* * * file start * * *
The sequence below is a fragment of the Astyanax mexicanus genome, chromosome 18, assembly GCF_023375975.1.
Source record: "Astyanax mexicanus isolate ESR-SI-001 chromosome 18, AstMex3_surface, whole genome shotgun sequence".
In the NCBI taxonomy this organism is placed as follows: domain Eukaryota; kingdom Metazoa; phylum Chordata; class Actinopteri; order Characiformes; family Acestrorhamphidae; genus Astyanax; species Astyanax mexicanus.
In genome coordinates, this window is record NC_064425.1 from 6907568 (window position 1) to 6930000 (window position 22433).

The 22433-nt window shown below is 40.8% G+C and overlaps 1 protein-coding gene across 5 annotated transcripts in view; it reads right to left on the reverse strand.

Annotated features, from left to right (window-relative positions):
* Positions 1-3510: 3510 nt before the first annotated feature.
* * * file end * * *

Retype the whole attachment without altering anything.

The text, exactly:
The sequence below is a fragment of the Astyanax mexicanus genome, chromosome 18, assembly GCF_023375975.1.
Source record: "Astyanax mexicanus isolate ESR-SI-001 chromosome 18, AstMex3_surface, whole genome shotgun sequence".
In the NCBI taxonomy this organism is placed as follows: domain Eukaryota; kingdom Metazoa; phylum Chordata; class Actinopteri; order Characiformes; family Acestrorhamphidae; genus Astyanax; species Astyanax mexicanus.
In genome coordinates, this window is record NC_064425.1 from 6907568 (window position 1) to 6930000 (window position 22433).

The 22433-nt window shown below is 40.8% G+C and overlaps 1 protein-coding gene across 5 annotated transcripts in view; it reads right to left on the reverse strand.

Annotated features, from left to right (window-relative positions):
* Positions 1-3510: 3510 nt before the first annotated feature.